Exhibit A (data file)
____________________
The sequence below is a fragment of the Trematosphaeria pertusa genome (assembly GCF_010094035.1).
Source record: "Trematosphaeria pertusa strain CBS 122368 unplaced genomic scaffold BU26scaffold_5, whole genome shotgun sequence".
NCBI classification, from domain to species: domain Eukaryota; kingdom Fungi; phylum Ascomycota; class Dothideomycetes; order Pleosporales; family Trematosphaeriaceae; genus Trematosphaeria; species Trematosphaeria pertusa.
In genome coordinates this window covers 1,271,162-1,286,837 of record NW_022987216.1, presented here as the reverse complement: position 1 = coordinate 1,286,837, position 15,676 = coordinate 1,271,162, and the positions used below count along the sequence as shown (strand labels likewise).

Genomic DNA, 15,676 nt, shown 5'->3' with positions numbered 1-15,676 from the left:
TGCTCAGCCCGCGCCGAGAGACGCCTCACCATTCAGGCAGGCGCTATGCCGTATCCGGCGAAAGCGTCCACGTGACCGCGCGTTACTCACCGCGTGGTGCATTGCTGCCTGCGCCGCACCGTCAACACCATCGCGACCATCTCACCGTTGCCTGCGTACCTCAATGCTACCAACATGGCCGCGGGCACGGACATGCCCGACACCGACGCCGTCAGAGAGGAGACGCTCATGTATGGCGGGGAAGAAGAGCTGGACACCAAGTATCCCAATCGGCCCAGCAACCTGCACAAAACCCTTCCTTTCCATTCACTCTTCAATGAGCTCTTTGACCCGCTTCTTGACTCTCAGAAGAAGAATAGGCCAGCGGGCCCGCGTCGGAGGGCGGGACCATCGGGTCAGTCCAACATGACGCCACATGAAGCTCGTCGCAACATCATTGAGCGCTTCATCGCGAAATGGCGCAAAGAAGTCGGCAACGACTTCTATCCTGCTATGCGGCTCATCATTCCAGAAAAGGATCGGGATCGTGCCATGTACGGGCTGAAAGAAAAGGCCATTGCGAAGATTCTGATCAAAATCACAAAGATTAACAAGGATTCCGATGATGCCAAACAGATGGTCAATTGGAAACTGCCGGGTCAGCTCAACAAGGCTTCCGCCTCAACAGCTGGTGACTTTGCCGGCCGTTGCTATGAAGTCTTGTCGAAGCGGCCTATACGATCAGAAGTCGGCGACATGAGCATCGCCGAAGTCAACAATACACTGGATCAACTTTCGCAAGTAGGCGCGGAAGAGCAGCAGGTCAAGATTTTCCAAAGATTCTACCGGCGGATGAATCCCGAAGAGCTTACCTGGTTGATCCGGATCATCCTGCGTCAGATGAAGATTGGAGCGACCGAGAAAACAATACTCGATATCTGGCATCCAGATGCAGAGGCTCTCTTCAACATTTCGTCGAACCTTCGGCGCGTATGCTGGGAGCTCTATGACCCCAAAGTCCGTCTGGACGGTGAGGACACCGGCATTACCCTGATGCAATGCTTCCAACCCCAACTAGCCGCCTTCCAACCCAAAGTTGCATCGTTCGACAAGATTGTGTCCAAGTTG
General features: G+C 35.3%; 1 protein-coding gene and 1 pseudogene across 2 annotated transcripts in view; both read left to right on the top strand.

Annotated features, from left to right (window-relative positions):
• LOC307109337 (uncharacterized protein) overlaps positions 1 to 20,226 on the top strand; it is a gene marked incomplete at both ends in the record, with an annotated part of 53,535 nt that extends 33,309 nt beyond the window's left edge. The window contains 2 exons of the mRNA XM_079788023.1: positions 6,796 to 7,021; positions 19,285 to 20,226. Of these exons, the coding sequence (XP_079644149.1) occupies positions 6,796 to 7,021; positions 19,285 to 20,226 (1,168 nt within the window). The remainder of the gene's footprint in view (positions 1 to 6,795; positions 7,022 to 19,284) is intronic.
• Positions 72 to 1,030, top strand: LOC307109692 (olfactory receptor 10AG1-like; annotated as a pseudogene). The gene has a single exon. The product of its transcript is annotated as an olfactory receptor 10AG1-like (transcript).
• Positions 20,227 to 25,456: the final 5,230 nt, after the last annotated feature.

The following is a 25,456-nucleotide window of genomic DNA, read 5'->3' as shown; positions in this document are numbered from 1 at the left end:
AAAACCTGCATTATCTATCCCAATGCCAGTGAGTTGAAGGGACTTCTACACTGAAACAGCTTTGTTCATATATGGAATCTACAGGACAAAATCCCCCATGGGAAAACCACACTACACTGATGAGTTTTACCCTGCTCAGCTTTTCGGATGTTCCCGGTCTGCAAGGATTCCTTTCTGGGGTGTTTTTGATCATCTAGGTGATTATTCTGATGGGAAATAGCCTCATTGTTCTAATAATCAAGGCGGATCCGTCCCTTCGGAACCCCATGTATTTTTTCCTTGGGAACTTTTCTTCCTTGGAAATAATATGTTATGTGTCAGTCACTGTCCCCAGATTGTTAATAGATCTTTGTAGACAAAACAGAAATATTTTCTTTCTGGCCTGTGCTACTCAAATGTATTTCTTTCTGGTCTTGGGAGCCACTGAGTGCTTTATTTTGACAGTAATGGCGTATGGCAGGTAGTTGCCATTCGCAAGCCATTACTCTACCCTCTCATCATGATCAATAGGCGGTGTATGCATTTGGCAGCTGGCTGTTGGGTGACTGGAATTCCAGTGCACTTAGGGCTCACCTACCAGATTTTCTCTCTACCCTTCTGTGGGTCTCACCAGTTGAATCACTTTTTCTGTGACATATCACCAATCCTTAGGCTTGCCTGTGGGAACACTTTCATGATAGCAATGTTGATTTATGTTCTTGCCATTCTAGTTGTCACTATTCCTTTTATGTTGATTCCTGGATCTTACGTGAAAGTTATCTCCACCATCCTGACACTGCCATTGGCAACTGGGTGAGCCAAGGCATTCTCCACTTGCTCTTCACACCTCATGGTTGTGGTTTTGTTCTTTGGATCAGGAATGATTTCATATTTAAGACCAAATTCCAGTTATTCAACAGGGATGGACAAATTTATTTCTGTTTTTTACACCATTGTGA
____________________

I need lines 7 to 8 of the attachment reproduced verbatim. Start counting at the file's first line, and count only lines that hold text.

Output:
General features: G+C 35.3%; 1 protein-coding gene and 1 pseudogene across 2 annotated transcripts in view; both read left to right on the top strand.

Annotated features, from left to right (window-relative positions):